Oak-pine woodland; 5,300 to 6,800 feet
Elliptic to ovate, up to 4 inches long and 2.5 inches wide, with small edge teeth
Senecio arizonicus usually produces just one stem, typically a little over one foot high, with a group of broad, stalked leaves around the base and a few narrower, clasping leaves along the stem. Flowers are borne on stalks which branch from the top few inches of the stem, the lower stalks longer, so that all flowers are approximately at the same height. Leaves and stems are essentially hairless. Leaves are dark green but can be purplish around the base; leaf stalks are also purple. Leaf edges are lined with shallow teeth, quite well separated.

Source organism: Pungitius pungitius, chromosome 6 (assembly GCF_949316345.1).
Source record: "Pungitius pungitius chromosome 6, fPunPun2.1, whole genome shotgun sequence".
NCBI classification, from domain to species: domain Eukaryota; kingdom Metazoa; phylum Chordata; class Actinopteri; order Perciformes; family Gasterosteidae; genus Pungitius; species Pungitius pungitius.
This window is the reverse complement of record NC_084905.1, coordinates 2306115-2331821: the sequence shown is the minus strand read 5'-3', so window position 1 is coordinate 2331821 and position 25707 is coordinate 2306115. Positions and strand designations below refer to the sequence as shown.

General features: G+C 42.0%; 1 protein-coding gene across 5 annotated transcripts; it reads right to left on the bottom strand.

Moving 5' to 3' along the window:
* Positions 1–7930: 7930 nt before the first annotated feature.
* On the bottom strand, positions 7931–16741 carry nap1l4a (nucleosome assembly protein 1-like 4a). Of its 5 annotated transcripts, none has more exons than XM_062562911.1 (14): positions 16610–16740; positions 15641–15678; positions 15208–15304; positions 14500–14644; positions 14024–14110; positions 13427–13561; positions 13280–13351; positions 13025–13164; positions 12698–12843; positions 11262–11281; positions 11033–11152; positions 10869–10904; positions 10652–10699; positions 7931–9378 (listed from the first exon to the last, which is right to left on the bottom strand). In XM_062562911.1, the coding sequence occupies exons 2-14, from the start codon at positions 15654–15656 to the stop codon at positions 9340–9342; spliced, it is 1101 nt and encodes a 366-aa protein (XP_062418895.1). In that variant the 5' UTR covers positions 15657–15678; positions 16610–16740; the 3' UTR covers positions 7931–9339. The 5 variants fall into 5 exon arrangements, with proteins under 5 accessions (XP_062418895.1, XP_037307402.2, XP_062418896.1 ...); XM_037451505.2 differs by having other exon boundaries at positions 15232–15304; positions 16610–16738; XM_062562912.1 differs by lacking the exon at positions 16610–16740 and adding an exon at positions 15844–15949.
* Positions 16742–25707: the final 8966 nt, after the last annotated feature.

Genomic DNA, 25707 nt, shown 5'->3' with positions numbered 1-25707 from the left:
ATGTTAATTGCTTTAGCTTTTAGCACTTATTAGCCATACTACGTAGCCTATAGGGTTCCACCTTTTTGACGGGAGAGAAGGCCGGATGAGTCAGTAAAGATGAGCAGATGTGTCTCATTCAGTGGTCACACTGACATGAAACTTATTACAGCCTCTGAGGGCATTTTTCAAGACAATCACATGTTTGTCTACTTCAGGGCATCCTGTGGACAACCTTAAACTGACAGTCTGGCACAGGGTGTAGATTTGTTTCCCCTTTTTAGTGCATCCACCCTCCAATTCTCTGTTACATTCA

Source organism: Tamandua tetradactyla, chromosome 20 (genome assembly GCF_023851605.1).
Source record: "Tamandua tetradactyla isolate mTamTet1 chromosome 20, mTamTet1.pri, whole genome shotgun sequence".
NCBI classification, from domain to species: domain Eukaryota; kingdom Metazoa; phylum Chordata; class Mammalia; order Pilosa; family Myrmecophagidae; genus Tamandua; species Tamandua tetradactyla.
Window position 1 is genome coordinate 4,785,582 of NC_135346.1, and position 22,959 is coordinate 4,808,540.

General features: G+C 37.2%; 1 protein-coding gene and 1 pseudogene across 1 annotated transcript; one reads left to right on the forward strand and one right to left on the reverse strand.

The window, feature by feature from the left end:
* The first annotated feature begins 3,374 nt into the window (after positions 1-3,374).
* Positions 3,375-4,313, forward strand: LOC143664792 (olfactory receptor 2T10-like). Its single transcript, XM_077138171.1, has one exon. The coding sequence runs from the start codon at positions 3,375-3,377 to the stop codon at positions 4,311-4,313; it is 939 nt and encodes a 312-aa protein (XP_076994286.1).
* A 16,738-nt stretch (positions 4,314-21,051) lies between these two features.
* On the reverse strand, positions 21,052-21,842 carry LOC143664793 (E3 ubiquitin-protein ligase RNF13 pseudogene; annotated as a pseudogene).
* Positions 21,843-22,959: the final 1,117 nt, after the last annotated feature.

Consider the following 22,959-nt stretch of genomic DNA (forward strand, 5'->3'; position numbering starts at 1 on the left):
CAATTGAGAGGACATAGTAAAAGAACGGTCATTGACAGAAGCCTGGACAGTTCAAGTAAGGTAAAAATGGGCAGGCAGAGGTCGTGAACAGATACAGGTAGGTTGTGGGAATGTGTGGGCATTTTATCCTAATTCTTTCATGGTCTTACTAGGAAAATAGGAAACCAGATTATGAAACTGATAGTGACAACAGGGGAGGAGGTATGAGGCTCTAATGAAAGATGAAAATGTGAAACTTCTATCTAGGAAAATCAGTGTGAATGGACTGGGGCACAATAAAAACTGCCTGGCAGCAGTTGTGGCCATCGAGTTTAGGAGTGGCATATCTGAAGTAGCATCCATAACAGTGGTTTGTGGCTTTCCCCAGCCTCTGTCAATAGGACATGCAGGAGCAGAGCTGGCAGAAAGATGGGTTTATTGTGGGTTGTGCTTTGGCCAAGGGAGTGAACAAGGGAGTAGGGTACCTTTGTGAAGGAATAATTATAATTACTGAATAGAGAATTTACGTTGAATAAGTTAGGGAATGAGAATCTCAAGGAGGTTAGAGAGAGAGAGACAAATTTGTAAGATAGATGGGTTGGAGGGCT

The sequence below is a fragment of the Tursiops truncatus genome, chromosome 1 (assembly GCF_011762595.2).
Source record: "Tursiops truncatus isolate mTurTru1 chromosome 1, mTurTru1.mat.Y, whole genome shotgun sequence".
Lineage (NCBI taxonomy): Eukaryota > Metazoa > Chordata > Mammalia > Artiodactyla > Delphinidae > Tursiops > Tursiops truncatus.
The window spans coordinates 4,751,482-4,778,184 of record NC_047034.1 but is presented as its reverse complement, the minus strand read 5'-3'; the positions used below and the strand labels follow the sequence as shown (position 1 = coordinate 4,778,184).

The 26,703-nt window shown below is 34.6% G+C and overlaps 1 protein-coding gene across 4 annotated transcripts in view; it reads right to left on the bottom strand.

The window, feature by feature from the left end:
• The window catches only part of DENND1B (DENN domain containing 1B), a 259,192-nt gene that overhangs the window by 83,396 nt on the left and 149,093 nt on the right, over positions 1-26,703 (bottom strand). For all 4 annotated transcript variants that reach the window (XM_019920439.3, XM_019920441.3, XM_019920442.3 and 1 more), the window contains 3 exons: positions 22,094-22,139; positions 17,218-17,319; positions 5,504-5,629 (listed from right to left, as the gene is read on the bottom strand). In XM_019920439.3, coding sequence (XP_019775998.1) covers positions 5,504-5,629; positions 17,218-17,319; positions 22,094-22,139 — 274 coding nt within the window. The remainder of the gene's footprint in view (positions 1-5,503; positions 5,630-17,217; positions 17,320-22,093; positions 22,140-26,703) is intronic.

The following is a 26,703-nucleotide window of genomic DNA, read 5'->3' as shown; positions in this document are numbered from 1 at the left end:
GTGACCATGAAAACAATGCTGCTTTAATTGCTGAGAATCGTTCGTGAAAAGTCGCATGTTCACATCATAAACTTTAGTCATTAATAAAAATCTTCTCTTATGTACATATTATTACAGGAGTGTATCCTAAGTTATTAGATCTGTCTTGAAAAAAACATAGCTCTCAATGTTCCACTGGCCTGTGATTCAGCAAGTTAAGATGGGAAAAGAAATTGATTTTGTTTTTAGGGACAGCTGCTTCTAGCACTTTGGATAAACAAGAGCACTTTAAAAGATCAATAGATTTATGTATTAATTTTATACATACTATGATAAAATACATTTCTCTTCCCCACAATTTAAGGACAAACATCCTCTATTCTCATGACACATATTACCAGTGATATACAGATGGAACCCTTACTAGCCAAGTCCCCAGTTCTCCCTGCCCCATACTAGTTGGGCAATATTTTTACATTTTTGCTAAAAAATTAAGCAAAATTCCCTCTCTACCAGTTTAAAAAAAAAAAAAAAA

Plants usually produce between 5 and 12 flowerheads, which have a few short, narrow bractlets radiating out from the base of the involucre. Phyllaries number around 21 (less often around 13); they are green, narrow and stay pressed against the involucre. There are usually 13 ray florets, a little less than half an inch long, and several dozen disc florets.